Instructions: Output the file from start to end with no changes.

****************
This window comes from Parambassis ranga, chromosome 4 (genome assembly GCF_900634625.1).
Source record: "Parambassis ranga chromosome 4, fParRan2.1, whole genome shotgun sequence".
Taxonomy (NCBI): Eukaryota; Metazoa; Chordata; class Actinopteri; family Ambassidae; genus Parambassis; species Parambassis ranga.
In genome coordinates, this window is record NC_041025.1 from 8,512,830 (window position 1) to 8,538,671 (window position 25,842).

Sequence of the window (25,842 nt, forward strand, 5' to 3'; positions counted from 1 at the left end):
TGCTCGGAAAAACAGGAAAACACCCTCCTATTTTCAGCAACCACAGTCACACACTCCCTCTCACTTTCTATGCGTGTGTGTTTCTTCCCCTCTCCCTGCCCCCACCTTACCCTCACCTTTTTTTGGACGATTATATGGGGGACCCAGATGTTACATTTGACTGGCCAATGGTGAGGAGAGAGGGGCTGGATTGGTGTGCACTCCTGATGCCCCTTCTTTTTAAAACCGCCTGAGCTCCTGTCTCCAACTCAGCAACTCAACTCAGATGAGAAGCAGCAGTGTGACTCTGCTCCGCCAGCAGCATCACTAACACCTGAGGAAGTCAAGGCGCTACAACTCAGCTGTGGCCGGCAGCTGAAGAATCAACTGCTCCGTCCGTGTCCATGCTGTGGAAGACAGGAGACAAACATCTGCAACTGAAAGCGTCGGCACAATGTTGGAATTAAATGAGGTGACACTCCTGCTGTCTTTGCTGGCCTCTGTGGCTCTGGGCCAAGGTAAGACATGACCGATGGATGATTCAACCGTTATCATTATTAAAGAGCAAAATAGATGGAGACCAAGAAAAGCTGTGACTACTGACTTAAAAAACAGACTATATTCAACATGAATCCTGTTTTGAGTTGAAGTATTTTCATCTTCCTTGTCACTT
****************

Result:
This window comes from Parambassis ranga, chromosome 4 (genome assembly GCF_900634625.1).
Source record: "Parambassis ranga chromosome 4, fParRan2.1, whole genome shotgun sequence".
Taxonomy (NCBI): Eukaryota; Metazoa; Chordata; class Actinopteri; family Ambassidae; genus Parambassis; species Parambassis ranga.
In genome coordinates, this window is record NC_041025.1 from 8,512,830 (window position 1) to 8,538,671 (window position 25,842).

Sequence of the window (25,842 nt, forward strand, 5' to 3'; positions counted from 1 at the left end):
TGCTCGGAAAAACAGGAAAACACCCTCCTATTTTCAGCAACCACAGTCACACACTCCCTCTCACTTTCTATGCGTGTGTGTTTCTTCCCCTCTCCCTGCCCCCACCTTACCCTCACCTTTTTTTGGACGATTATATGGGGGACCCAGATGTTACATTTGACTGGCCAATGGTGAGGAGAGAGGGGCTGGATTGGTGTGCACTCCTGATGCCCCTTCTTTTTAAAACCGCCTGAGCTCCTGTCTCCAACTCAGCAACTCAACTCAGATGAGAAGCAGCAGTGTGACTCTGCTCCGCCAGCAGCATCACTAACACCTGAGGAAGTCAAGGCGCTACAACTCAGCTGTGGCCGGCAGCTGAAGAATCAACTGCTCCGTCCGTGTCCATGCTGTGGAAGACAGGAGACAAACATCTGCAACTGAAAGCGTCGGCACAATGTTGGAATTAAATGAGGTGACACTCCTGCTGTCTTTGCTGGCCTCTGTGGCTCTGGGCCAAGGTAAGACATGACCGATGGATGATTCAACCGTTATCATTATTAAAGAGCAAAATAGATGGAGACCAAGAAAAGCTGTGACTACTGACTTAAAAAACAGACTATATTCAACATGAATCCTGTTTTGAGTTGAAGTATTTTCATCTTCCTTGTCACTT